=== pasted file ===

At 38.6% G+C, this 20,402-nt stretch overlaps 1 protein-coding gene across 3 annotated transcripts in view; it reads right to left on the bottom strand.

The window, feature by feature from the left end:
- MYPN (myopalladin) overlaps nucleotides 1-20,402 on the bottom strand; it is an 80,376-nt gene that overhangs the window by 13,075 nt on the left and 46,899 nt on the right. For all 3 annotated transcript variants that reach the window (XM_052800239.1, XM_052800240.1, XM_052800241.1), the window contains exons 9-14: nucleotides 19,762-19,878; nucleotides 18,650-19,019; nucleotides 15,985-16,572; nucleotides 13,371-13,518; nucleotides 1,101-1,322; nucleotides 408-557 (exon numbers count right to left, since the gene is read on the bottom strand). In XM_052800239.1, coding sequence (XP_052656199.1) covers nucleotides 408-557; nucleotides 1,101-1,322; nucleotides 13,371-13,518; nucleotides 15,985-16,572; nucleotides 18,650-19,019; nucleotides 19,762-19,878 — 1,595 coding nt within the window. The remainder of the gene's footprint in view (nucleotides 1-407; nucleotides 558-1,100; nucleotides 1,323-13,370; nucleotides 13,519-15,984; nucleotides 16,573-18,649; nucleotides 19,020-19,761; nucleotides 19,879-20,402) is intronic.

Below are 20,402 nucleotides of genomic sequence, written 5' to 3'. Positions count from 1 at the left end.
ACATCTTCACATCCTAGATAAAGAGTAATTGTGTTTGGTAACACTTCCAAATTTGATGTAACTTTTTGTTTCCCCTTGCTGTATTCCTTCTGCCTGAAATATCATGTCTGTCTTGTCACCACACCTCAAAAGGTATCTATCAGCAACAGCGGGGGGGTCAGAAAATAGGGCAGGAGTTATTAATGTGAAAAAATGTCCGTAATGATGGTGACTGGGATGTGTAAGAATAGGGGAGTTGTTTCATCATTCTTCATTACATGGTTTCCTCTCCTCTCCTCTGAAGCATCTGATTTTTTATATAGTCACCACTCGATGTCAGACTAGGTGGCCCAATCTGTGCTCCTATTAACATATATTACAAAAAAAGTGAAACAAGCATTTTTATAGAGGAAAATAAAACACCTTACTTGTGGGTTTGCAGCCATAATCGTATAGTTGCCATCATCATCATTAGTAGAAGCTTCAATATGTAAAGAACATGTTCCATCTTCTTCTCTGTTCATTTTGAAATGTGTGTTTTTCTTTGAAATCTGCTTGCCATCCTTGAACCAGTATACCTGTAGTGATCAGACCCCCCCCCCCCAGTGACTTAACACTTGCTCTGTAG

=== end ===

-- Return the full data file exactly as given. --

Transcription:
At 38.6% G+C, this 20,402-nt stretch overlaps 1 protein-coding gene across 3 annotated transcripts in view; it reads right to left on the bottom strand.

The window, feature by feature from the left end:
- MYPN (myopalladin) overlaps nucleotides 1-20,402 on the bottom strand; it is an 80,376-nt gene that overhangs the window by 13,075 nt on the left and 46,899 nt on the right. For all 3 annotated transcript variants that reach the window (XM_052800239.1, XM_052800240.1, XM_052800241.1), the window contains exons 9-14: nucleotides 19,762-19,878; nucleotides 18,650-19,019; nucleotides 15,985-16,572; nucleotides 13,371-13,518; nucleotides 1,101-1,322; nucleotides 408-557 (exon numbers count right to left, since the gene is read on the bottom strand). In XM_052800239.1, coding sequence (XP_052656199.1) covers nucleotides 408-557; nucleotides 1,101-1,322; nucleotides 13,371-13,518; nucleotides 15,985-16,572; nucleotides 18,650-19,019; nucleotides 19,762-19,878 — 1,595 coding nt within the window. The remainder of the gene's footprint in view (nucleotides 1-407; nucleotides 558-1,100; nucleotides 1,323-13,370; nucleotides 13,519-15,984; nucleotides 16,573-18,649; nucleotides 19,020-19,761; nucleotides 19,879-20,402) is intronic.

Below are 20,402 nucleotides of genomic sequence, written 5' to 3'. Positions count from 1 at the left end.
ACATCTTCACATCCTAGATAAAGAGTAATTGTGTTTGGTAACACTTCCAAATTTGATGTAACTTTTTGTTTCCCCTTGCTGTATTCCTTCTGCCTGAAATATCATGTCTGTCTTGTCACCACACCTCAAAAGGTATCTATCAGCAACAGCGGGGGGGTCAGAAAATAGGGCAGGAGTTATTAATGTGAAAAAATGTCCGTAATGATGGTGACTGGGATGTGTAAGAATAGGGGAGTTGTTTCATCATTCTTCATTACATGGTTTCCTCTCCTCTCCTCTGAAGCATCTGATTTTTTATATAGTCACCACTCGATGTCAGACTAGGTGGCCCAATCTGTGCTCCTATTAACATATATTACAAAAAAAGTGAAACAAGCATTTTTATAGAGGAAAATAAAACACCTTACTTGTGGGTTTGCAGCCATAATCGTATAGTTGCCATCATCATCATTAGTAGAAGCTTCAATATGTAAAGAACATGTTCCATCTTCTTCTCTGTTCATTTTGAAATGTGTGTTTTTCTTTGAAATCTGCTTGCCATCCTTGAACCAGTATACCTGTAGTGATCAGACCCCCCCCCCCCAGTGACTTAACACTTGCTCTGTAG